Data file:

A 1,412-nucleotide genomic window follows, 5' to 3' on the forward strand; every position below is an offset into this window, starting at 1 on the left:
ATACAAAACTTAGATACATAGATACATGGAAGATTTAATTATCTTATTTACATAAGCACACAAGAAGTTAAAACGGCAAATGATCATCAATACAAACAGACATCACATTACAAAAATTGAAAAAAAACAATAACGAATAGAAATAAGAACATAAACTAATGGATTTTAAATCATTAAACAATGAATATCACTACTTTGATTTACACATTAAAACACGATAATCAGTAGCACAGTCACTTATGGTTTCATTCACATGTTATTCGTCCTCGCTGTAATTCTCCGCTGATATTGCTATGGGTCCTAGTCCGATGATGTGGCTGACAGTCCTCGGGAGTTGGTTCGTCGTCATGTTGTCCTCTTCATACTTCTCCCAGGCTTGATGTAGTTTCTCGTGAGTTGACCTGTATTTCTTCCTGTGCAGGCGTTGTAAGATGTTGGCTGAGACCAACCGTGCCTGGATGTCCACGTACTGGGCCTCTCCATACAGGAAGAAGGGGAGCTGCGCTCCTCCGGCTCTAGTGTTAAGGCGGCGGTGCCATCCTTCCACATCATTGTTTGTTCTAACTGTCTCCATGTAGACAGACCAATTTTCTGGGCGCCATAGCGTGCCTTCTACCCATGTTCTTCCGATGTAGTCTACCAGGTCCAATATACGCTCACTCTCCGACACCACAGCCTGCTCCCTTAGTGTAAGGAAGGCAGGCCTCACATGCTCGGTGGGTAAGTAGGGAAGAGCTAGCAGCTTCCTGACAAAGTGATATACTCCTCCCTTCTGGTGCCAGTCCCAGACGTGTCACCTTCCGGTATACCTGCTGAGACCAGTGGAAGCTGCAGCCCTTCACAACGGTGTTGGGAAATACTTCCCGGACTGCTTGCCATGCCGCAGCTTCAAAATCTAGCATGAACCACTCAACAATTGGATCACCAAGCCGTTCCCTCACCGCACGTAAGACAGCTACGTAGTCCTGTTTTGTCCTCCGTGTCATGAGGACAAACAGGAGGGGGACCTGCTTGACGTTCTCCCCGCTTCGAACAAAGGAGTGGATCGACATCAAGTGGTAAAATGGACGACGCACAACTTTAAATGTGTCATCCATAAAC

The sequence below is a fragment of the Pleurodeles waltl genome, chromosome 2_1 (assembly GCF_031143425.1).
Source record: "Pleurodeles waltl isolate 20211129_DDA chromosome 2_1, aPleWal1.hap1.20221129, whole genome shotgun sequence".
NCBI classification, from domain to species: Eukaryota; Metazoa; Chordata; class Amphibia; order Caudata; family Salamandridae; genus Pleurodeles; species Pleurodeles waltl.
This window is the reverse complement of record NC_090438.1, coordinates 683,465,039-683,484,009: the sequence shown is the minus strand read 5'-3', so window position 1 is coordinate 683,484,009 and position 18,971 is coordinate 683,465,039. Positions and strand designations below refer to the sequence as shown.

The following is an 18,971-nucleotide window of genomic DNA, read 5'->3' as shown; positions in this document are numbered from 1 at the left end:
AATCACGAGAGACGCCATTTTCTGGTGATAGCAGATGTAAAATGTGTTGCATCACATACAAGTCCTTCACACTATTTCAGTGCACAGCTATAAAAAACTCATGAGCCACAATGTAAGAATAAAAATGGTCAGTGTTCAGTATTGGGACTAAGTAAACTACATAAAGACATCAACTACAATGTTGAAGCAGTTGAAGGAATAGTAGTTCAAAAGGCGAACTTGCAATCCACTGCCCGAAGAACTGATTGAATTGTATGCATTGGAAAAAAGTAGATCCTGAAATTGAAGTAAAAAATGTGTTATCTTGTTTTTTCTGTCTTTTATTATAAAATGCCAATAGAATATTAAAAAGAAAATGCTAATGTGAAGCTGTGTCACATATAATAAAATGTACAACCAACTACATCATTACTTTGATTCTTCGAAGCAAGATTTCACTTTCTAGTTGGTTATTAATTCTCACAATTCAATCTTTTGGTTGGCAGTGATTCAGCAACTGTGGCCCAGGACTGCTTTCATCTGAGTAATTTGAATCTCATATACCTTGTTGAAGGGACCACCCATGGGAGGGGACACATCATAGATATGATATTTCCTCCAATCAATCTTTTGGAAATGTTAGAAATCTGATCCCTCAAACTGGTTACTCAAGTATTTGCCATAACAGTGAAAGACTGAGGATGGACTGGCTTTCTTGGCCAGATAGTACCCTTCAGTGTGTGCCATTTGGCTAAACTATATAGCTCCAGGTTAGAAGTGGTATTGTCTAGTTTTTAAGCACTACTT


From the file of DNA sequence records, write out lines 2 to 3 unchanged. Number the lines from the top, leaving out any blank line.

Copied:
ATACAAAACTTAGATACATAGATACATGGAAGATTTAATTATCTTATTTACATAAGCACACAAGAAGTTAAAACGGCAAATGATCATCAATACAAACAGACATCACATTACAAAAATTGAAAAAAAACAATAACGAATAGAAATAAGAACATAAACTAATGGATTTTAAATCATTAAACAATGAATATCACTACTTTGATTTACACATTAAAACACGATAATCAGTAGCACAGTCACTTATGGTTTCATTCACATGTTATTCGTCCTCGCTGTAATTCTCCGCTGATATTGCTATGGGTCCTAGTCCGATGATGTGGCTGACAGTCCTCGGGAGTTGGTTCGTCGTCATGTTGTCCTCTTCATACTTCTCCCAGGCTTGATGTAGTTTCTCGTGAGTTGACCTGTATTTCTTCCTGTGCAGGCGTTGTAAGATGTTGGCTGAGACCAACCGTGCCTGGATGTCCACGTACTGGGCCTCTCCATACAGGAAGAAGGGGAGCTGCGCTCCTCCGGCTCTAGTGTTAAGGCGGCGGTGCCATCCTTCCACATCATTGTTTGTTCTAACTGTCTCCATGTAGACAGACCAATTTTCTGGGCGCCATAGCGTGCCTTCTACCCATGTTCTTCCGATGTAGTCTACCAGGTCCAATATACGCTCACTCTCCGACACCACAGCCTGCTCCCTTAGTGTAAGGAAGGCAGGCCTCACATGCTCGGTGGGTAAGTAGGGAAGAGCTAGCAGCTTCCTGACAAAGTGATATACTCCTCCCTTCTGGTGCCAGTCCCAGACGTGTCACCTTCCGGTATACCTGCTGAGACCAGTGGAAGCTGCAGCCCTTCACAACGGTGTTGGGAAATACTTCCCGGACTGCTTGCCATGCCGCAGCTTCAAAATCTAGCATGAACCACTCAACAATTGGATCACCAAGCCGTTCCCTCACCGCACGTAAGACAGCTACGTAGTCCTGTTTTGTCCTCCGTGTCATGAGGACAAACAGGAGGGGGACCTGCTTGACGTTCTCCCCGCTTCGAACAAAGGAGTGGATCGACATCAAGTGGTAAAATGGACGACGCACAACTTTAAATGTGTCATCCATAAAC

The sequence below is a fragment of the Pleurodeles waltl genome, chromosome 2_1 (assembly GCF_031143425.1).